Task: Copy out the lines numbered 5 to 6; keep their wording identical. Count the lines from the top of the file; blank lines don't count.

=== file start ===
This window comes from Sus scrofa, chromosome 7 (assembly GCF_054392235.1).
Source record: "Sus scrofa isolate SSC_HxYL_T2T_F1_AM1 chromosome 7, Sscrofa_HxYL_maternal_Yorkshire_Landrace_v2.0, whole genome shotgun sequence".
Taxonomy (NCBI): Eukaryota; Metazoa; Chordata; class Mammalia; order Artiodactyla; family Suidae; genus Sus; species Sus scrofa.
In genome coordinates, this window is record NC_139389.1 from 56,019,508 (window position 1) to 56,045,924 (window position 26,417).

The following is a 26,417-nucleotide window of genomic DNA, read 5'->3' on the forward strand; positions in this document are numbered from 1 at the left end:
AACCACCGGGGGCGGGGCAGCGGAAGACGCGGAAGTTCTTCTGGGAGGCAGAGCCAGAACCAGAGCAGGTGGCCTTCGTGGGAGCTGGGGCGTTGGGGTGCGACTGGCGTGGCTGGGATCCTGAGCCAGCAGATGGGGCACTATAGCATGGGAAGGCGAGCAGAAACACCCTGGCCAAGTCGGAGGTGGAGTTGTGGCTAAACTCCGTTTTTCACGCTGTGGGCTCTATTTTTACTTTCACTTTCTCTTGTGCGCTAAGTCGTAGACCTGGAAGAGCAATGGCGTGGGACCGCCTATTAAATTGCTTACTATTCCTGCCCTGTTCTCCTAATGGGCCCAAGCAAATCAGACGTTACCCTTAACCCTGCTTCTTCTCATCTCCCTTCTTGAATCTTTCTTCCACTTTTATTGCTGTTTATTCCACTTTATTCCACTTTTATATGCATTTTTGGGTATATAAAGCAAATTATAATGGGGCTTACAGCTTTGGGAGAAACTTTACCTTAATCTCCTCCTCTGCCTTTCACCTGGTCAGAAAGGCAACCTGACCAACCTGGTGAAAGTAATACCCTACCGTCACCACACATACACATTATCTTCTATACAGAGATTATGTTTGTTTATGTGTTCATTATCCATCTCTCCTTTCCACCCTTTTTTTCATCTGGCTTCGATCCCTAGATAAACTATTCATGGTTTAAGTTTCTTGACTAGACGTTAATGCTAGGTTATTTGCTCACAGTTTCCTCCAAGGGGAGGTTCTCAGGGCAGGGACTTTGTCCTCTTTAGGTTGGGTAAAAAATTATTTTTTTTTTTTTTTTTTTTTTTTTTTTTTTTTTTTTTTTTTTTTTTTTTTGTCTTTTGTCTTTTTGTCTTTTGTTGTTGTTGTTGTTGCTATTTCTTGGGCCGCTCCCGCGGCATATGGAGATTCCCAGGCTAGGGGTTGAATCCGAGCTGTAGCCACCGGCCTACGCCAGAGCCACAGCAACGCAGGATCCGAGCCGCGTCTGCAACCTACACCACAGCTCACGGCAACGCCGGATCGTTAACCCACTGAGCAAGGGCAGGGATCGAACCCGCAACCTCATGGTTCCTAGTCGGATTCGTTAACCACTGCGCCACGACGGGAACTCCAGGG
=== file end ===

The following is a 26,417-nucleotide window of genomic DNA, read 5'->3' on the forward strand; positions in this document are numbered from 1 at the left end:
AACCACCGGGGGCGGGGCAGCGGAAGACGCGGAAGTTCTTCTGGGAGGCAGAGCCAGAACCAGAGCAGGTGGCCTTCGTGGGAGCTGGGGCGTTGGGGTGCGACTGGCGTGGCTGGGATCCTGAGCCAGCAGATGGGGCACTATAGCATGGGAAGGCGAGCAGAAACACCCTGGCCAAGTCGGAGGTGGAGTTGTGGCTAAACTCCGTTTTTCACGCTGTGGGCTCTATTTTTACTTTCACTTTCTCTTGTGCGCTAAGTCGTAGACCTGGAAGAGCAATGGCGTGGGACCGCCTATTAAATTGCTTACTATTCCTGCCCTGTTCTCCTAATGGGCCCAAGCAAATCAGACGTTACCCTTAACCCTGCTTCTTCTCATCTCCCTTCTTGAATCTTTCTTCCACTTTTATTGCTGTTTATTCCACTTTATTCCACTTTTATATGCATTTTTGGGTATATAAAGCAAATTATAATGGGGCTTACAGCTTTGGGAGAAACTTTACCTTAATCTCCTCCTCTGCCTTTCACCTGGTCAGAAAGGCAACCTGACCAACCTGGTGAAAGTAATACCCTACCGTCACCACACATACACATTATCTTCTATACAGAGATTATGTTTGTTTATGTGTTCATTATCCATCTCTCCTTTCCACCCTTTTTTTCATCTGGCTTCGATCCCTAGATAAACTATTCATGGTTTAAGTTTCTTGACTAGACGTTAATGCTAGGTTATTTGCTCACAGTTTCCTCCAAGGGGAGGTTCTCAGGGCAGGGACTTTGTCCTCTTTAGGTTGGGTAAAAAATTATTTTTTTTTTTTTTTTTTTTTTTTTTTTTTTTTTTTTTTTTTTTTTTTTTTGTCTTTTGTCTTTTTGTCTTTTGTTGTTGTTGTTGTTGCTATTTCTTGGGCCGCTCCCGCGGCATATGGAGATTCCCAGGCTAGGGGTTGAATCCGAGCTGTAGCCACCGGCCTACGCCAGAGCCACAGCAACGCAGGATCCGAGCCGCGTCTGCAACCTACACCACAGCTCACGGCAACGCCGGATCGTTAACCCACTGAGCAAGGGCAGGGATCGAACCCGCAACCTCATGGTTCCTAGTCGGATTCGTTAACCACTGCGCCACGACGGGAACTCCAGGG